Ryan Hoffman: What it takes to get to the top in Rugby League

Ryan Hoffman: What it takes to get to the top in Rugby League

Jasmine McHale - April 08, 2021

Ryan Hoffman is a rugby legend, who played at the highest level of rugby league for 16 years. “The Hoff” was a talisman for Melbourne Storm, played for the Australian national team, and also played for Wigan Warriors in the Super League. He returned to Melbourne Storm to finish his playing career, and now is Melbourne Storm’s Football Operations Coordinator.

He’s kindly taken the time to answer a few questions, on what his career has been like, and what advice he would give, to aspiring rugby players and to everyday athletes.

Can you tell us a little bit about your current role at Melbourne Storm?

Currently I’m the Football Operation Co-Ordinator of the Melbourne Storm. I work under Frank Ponissi, our Football Director.

You have a long-standing affinity to the club, you started your long and illustrious career at Storm, can you remember pulling on the purple jersey for the first time? What was that like, to turn pro with such a huge team?

I moved to Melbourne from Sydney straight out of High School, and made my debut in Round 6 of that season. It was Craig’s first year coaching, and the club certainly wasn’t the powerhouse it is now. For me it was just rewarding a lot of hard work and sacrifice, but what it did do was reinforce that I wasn’t going to be happy with just 1 NRL game, I wanted a long career...

Did you always want to be a professional? And if so why? What inspired you, and what did you want to achieve?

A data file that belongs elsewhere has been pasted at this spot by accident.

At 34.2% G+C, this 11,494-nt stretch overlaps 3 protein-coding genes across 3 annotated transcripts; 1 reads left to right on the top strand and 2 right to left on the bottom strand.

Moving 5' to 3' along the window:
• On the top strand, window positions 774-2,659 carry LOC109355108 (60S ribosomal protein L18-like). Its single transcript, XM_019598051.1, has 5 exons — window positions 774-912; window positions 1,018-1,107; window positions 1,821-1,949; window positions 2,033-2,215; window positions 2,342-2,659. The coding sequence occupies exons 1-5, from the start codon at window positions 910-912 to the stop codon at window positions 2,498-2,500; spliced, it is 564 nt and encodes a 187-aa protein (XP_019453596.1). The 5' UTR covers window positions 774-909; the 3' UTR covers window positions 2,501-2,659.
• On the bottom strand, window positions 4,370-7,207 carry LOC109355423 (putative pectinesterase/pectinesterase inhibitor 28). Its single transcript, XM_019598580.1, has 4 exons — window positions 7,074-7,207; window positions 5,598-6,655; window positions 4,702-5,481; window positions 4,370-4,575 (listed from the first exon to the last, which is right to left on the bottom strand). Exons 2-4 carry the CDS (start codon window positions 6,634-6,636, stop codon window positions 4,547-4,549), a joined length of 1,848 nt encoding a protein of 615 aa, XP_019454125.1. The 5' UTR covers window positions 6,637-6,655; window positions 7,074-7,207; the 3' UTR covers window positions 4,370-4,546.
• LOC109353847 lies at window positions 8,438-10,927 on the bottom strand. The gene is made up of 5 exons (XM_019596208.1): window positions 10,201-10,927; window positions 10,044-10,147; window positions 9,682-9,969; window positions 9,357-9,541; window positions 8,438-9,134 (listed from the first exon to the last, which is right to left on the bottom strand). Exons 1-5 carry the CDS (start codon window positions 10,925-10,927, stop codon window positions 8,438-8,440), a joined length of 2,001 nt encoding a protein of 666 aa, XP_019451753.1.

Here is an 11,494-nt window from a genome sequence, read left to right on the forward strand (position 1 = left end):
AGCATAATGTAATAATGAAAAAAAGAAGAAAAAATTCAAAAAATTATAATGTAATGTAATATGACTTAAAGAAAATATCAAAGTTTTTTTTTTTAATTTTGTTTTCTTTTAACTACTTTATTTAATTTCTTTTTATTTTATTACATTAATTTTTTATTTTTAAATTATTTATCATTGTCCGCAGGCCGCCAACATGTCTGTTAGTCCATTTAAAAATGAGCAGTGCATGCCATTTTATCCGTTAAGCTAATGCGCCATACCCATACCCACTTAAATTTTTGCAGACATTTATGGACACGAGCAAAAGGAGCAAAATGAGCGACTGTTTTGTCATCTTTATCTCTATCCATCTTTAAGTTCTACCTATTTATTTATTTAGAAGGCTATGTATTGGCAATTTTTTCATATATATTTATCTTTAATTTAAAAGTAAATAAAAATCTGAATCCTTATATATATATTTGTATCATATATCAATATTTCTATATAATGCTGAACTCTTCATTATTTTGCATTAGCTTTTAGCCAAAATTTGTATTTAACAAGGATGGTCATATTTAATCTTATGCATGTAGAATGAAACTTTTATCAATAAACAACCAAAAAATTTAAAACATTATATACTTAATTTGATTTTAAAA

As a kid all I ever wanted to be was an NRL player. I had loved it ever since I can remember, and I never pictured myself doing anything else. It was my sole focus. I am a self-confessed rugby league nerd and I wanted to achieve everything in the NRL. Premierships, State of Origin, playing for Australia, everything, I wanted it all. In terms of inspiration that was enough for me. I didn’t need to be pushed or motived by anything else except wanting to do everything rugby league had to offer.

Your old man Jay is an NRL legend too, how did he inspire you and what was it like following in his footsteps?

Like any kid I looked up to my dad and wanted to follow in his footsteps. My earliest memories are going to training with my dad and kicking an old 2-litre bottle of Coke around on the field after the game. Rugby league was a part of my life from the beginning, and that just carried on. I was proud that I was a second generation NRL player, and very proud of my dad’s achievements and how he is remembered.

I’m sure playing for Australia and wearing the green and gold must’ve been a highlight of your career? Did it feel different when you played for Australia? Was your mindset different? For example, more nerves, or more focus? Do you think you perform differently?

Playing for Australia was a massive highlight. I’m very patriotic and take great pride in being Australian and to wear the green and gold, and sing the anthem, representing my country was a massive highlight. I wouldn’t say it was different, because when the whistle goes it just a game of footy.

Why do you think Australia has produced one of the best rugby league teams for so many years? Is it the training? Mentality? What could people learn from the Australian team?

I think in grassroots we have some really good coaching that puts us in good stead at an early age. In terms of the mentality of the Australian team, there is a pretty fair reputation that you have to live up to, and protecting that reputation is a responsibility that everyone takes to heart whenever they pull on that jersey.